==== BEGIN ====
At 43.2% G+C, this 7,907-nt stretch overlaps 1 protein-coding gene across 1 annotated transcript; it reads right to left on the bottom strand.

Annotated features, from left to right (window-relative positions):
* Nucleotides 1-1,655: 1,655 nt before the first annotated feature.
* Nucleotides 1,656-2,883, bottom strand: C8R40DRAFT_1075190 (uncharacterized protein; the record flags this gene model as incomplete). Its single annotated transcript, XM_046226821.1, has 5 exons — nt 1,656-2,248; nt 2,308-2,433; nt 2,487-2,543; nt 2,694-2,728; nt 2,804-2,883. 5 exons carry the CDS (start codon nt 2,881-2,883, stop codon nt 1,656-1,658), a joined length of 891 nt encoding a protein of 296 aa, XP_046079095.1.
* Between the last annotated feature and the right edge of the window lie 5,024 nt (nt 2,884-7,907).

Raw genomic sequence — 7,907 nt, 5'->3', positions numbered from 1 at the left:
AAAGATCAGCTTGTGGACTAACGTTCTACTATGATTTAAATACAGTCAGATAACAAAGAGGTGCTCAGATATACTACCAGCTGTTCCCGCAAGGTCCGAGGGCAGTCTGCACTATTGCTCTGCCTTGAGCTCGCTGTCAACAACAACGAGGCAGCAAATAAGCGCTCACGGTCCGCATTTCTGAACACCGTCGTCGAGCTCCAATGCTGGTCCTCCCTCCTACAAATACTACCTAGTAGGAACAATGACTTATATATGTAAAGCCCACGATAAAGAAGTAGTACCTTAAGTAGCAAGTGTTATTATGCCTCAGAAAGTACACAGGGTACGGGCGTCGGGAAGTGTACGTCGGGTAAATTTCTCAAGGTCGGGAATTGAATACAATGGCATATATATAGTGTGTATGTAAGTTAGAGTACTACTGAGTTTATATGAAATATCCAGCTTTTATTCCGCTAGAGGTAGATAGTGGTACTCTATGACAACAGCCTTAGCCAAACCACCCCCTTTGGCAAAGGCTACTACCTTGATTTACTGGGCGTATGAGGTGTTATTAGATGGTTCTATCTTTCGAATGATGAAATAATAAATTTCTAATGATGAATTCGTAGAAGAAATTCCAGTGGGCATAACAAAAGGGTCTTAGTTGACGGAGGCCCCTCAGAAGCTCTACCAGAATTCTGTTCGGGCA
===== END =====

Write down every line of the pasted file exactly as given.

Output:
At 43.2% G+C, this 7,907-nt stretch overlaps 1 protein-coding gene across 1 annotated transcript; it reads right to left on the bottom strand.

Annotated features, from left to right (window-relative positions):
* Nucleotides 1-1,655: 1,655 nt before the first annotated feature.
* Nucleotides 1,656-2,883, bottom strand: C8R40DRAFT_1075190 (uncharacterized protein; the record flags this gene model as incomplete). Its single annotated transcript, XM_046226821.1, has 5 exons — nt 1,656-2,248; nt 2,308-2,433; nt 2,487-2,543; nt 2,694-2,728; nt 2,804-2,883. 5 exons carry the CDS (start codon nt 2,881-2,883, stop codon nt 1,656-1,658), a joined length of 891 nt encoding a protein of 296 aa, XP_046079095.1.
* Between the last annotated feature and the right edge of the window lie 5,024 nt (nt 2,884-7,907).

Raw genomic sequence — 7,907 nt, 5'->3', positions numbered from 1 at the left:
AAAGATCAGCTTGTGGACTAACGTTCTACTATGATTTAAATACAGTCAGATAACAAAGAGGTGCTCAGATATACTACCAGCTGTTCCCGCAAGGTCCGAGGGCAGTCTGCACTATTGCTCTGCCTTGAGCTCGCTGTCAACAACAACGAGGCAGCAAATAAGCGCTCACGGTCCGCATTTCTGAACACCGTCGTCGAGCTCCAATGCTGGTCCTCCCTCCTACAAATACTACCTAGTAGGAACAATGACTTATATATGTAAAGCCCACGATAAAGAAGTAGTACCTTAAGTAGCAAGTGTTATTATGCCTCAGAAAGTACACAGGGTACGGGCGTCGGGAAGTGTACGTCGGGTAAATTTCTCAAGGTCGGGAATTGAATACAATGGCATATATATAGTGTGTATGTAAGTTAGAGTACTACTGAGTTTATATGAAATATCCAGCTTTTATTCCGCTAGAGGTAGATAGTGGTACTCTATGACAACAGCCTTAGCCAAACCACCCCCTTTGGCAAAGGCTACTACCTTGATTTACTGGGCGTATGAGGTGTTATTAGATGGTTCTATCTTTCGAATGATGAAATAATAAATTTCTAATGATGAATTCGTAGAAGAAATTCCAGTGGGCATAACAAAAGGGTCTTAGTTGACGGAGGCCCCTCAGAAGCTCTACCAGAATTCTGTTCGGGCA